Many Southern California cities are struggling to implement state mandates to increase housing production. Yet while the state needs more housing, it is politically challenging to squeeze more units into fully built out cities whose residents are accustomed to single family homes.
To thread the needle, governments should encourage new dense developments in unincorporated areas.
As the Register reported last month, most southern California cities missed a deadline to secure state approval for new, more permissive zoning plans. Last year, Huntington Beach lost a court battle against state housing mandates after incurring millions of dollars of litigation costs.
While state government likely has the legal and financial resources to ultimately force local compliance in most cases, the inevitable foot dragging will delay needed increases in housing supply.
To accelerate progress, the state should consider giving counties the option to meet a portion of their cities’ Regional Housing Needs Allocation by authorizing projects in unincorporated areas. While it is true this approach will lead to development on land currently zoned for open space or agriculture, the amount of land that would need to be rezoned could be limited by building relatively dense communities on these land parcels.
It may seem counterintuitive to build dense communities in unincorporated areas that are relatively far from rail lines and workplaces. But such communities may be attractive to the growing ranks of remote workers and retirees around the state.
Historically, high density residential development has been associated with urban downtowns and transit-oriented development. Residents in these settings can walk or ride to their workplaces without relying on cars and the greenhouse gases they produce.
But with the rise of remote work, it may be possible to create dense, walkable communities relatively far from existing downtowns or rail lines. During the COVID-19 pandemic, many employees started working from rural areas in such “Zoom towns” as Bozeman, Montana, Jackson Hole, Wyoming, Truckee, California, and New York’s Hudson Valley. If they can work productively from such far-flung locations, employees could also work in rural portions of suburban counties.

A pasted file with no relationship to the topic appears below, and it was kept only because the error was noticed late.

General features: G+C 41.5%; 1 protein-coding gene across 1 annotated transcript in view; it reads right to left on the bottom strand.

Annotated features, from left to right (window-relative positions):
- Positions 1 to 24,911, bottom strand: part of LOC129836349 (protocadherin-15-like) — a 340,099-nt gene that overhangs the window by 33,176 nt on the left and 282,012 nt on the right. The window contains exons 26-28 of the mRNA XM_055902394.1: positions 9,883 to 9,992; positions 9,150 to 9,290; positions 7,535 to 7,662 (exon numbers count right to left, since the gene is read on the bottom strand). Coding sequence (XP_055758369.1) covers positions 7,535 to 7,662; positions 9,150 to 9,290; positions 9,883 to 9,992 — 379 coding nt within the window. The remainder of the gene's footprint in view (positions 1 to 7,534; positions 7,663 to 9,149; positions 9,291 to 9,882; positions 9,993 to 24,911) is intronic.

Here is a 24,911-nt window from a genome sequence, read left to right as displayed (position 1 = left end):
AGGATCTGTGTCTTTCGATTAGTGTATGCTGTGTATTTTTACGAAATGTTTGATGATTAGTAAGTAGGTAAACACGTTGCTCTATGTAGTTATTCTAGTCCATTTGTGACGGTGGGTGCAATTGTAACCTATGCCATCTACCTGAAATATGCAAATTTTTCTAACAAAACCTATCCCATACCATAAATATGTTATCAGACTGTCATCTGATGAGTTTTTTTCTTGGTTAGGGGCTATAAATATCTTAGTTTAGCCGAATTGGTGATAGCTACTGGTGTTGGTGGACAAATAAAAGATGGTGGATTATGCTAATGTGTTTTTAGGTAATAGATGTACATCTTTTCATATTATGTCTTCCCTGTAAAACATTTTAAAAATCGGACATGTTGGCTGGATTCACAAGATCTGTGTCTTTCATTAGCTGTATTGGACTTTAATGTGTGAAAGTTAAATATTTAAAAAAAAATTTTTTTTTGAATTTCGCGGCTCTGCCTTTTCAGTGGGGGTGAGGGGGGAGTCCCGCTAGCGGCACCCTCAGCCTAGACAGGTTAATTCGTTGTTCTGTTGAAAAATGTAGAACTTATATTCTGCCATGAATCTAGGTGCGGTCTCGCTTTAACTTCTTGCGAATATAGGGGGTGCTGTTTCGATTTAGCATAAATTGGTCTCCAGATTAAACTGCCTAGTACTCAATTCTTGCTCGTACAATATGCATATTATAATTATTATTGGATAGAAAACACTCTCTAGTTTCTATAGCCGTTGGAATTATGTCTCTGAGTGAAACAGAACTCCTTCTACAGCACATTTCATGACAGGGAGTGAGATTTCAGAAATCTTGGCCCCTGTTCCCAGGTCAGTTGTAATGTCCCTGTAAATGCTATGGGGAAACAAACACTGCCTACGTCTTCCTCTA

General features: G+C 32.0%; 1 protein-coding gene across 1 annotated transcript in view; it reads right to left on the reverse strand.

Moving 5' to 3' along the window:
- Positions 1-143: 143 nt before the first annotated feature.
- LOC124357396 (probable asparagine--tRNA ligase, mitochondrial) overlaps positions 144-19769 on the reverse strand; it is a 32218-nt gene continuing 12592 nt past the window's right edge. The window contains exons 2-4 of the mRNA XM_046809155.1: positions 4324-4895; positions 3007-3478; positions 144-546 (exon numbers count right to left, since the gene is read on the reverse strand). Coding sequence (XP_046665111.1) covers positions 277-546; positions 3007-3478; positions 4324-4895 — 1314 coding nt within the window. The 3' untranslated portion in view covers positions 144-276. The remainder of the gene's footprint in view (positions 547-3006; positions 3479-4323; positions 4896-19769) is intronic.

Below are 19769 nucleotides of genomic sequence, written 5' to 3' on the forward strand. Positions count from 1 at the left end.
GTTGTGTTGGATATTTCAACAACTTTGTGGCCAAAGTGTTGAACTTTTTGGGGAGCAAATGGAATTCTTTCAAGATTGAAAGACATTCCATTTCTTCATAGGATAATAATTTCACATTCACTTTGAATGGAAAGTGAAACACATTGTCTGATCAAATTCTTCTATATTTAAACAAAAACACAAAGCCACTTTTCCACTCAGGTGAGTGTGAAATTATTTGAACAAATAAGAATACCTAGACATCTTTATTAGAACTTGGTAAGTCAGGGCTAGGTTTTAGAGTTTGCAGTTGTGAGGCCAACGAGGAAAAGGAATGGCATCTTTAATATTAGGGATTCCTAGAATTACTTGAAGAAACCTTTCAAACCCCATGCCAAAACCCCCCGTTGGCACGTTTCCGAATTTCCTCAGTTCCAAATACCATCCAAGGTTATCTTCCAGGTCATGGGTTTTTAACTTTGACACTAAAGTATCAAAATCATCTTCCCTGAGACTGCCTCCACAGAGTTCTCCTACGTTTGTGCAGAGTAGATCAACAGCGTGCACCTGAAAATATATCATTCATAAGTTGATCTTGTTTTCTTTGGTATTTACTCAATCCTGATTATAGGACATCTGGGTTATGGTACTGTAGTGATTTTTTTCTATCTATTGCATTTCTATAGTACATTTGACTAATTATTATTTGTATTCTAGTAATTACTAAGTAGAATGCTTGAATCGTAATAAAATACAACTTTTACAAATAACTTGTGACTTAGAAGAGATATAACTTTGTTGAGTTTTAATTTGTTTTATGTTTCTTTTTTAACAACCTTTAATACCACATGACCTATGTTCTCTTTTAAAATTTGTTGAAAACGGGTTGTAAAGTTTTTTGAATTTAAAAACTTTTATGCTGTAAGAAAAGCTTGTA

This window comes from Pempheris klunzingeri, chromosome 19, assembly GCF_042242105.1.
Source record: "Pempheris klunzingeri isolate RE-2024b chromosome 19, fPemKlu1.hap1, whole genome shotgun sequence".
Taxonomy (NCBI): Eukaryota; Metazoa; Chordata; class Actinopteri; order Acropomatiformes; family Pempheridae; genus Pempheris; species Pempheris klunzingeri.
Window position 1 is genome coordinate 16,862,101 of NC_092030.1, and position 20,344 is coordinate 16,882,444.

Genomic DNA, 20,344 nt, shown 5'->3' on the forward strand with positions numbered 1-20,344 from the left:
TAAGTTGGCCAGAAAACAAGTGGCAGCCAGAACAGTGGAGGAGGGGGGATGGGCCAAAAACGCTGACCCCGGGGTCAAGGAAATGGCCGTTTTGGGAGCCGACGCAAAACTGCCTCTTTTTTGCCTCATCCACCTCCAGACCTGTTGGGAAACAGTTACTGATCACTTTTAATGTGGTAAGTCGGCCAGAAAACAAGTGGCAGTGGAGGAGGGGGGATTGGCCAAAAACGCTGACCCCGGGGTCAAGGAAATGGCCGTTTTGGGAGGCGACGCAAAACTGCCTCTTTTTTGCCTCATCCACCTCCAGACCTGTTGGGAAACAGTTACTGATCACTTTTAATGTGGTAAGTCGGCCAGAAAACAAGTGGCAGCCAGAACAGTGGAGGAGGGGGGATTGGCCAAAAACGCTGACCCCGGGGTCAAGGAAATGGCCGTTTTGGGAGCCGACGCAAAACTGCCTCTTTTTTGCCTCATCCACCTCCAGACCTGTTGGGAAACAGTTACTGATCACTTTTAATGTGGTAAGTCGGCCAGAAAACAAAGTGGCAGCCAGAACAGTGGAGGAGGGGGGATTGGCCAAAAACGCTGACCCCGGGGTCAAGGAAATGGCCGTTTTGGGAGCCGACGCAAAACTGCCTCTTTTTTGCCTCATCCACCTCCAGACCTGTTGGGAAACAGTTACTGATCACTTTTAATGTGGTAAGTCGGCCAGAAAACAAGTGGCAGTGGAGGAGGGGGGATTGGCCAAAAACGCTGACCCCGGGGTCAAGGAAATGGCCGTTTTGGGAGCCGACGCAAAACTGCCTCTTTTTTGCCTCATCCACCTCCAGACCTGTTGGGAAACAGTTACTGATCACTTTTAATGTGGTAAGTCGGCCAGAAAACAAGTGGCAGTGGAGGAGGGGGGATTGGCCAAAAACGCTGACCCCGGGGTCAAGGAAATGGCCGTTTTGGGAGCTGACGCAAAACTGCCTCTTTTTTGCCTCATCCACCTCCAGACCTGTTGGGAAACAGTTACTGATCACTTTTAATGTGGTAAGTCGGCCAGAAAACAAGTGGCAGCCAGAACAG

Meanwhile, a growing proportion of California’s baby boomers is entering retirement. Many of the new retirees are leaving the state in search of lower housing costs. Some may welcome the option to remain in California, albeit with less space, to be near children and grandchildren.
Clusters of midrise apartment buildings and townhouses with such onsite amenities as restaurants, coffee shops, gyms and coworking spaces located in rural parts of suburban counties should be attractive to many remote workers and their families, as well as empty nest retirees, especially if priced at a substantial discount to comparable units in nearby cities. These new communities would be surrounded by open space, yet they would be close enough to corporate offices to permit one or two days of commuting per week.
Although not on a rail line, they could be readily served by coaches which would have adequate capacity for workers commuting less frequently. Retirees could also use these buses to visit cities, connect with family and attend medical appointments.
To err is human, but to really foul up a rental market requires rent control
While other southern California counties have more unincorporated areas that could be rezoned for relatively dense projects, Orange County has land along the Foothill Transportation Corridor (CA-241) and Ortega Highway (CA-74).
The latter area already hosts a relatively dense development, offering proof that this concept is practical. Rienda Village at Rancho Mission Viejo is being developed in an unincorporated area of Orange County just five miles from San Juan Capistrano. The project includes one- and two-bedroom flats priced from the low $500s, which is relatively affordable by area standards.
If counties let developers create additional dense villages in their unincorporated areas while limiting red tape and permitting fees, California could have more market-rate housing, at more affordable market rates.
Marc Joffe is a policy analyst at the Cato Institute focusing on state policy issues.